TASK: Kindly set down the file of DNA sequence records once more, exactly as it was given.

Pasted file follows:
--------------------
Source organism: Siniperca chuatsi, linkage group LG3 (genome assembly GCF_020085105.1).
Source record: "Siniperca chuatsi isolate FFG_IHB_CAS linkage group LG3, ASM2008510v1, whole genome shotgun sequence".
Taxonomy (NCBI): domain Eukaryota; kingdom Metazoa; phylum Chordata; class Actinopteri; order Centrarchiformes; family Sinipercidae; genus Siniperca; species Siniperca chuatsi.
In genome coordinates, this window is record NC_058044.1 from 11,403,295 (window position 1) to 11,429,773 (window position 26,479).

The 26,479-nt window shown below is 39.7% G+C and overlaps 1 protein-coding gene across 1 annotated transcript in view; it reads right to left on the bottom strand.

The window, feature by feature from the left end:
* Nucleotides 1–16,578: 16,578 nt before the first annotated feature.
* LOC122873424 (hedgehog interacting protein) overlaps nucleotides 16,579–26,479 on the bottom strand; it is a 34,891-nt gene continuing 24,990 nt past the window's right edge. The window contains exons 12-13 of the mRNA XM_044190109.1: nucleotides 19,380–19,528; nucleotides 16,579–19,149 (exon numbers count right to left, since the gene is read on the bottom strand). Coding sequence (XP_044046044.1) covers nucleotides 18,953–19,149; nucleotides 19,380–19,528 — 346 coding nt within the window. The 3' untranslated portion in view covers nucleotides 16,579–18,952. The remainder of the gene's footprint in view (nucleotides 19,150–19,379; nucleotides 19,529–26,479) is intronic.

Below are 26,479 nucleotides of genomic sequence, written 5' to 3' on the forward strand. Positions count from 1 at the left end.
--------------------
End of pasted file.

Source organism: Siniperca chuatsi, linkage group LG3 (genome assembly GCF_020085105.1).
Source record: "Siniperca chuatsi isolate FFG_IHB_CAS linkage group LG3, ASM2008510v1, whole genome shotgun sequence".
Taxonomy (NCBI): domain Eukaryota; kingdom Metazoa; phylum Chordata; class Actinopteri; order Centrarchiformes; family Sinipercidae; genus Siniperca; species Siniperca chuatsi.
In genome coordinates, this window is record NC_058044.1 from 11,403,295 (window position 1) to 11,429,773 (window position 26,479).

The 26,479-nt window shown below is 39.7% G+C and overlaps 1 protein-coding gene across 1 annotated transcript in view; it reads right to left on the bottom strand.

The window, feature by feature from the left end:
* Nucleotides 1–16,578: 16,578 nt before the first annotated feature.
* LOC122873424 (hedgehog interacting protein) overlaps nucleotides 16,579–26,479 on the bottom strand; it is a 34,891-nt gene continuing 24,990 nt past the window's right edge. The window contains exons 12-13 of the mRNA XM_044190109.1: nucleotides 19,380–19,528; nucleotides 16,579–19,149 (exon numbers count right to left, since the gene is read on the bottom strand). Coding sequence (XP_044046044.1) covers nucleotides 18,953–19,149; nucleotides 19,380–19,528 — 346 coding nt within the window. The 3' untranslated portion in view covers nucleotides 16,579–18,952. The remainder of the gene's footprint in view (nucleotides 19,150–19,379; nucleotides 19,529–26,479) is intronic.

Below are 26,479 nucleotides of genomic sequence, written 5' to 3' on the forward strand. Positions count from 1 at the left end.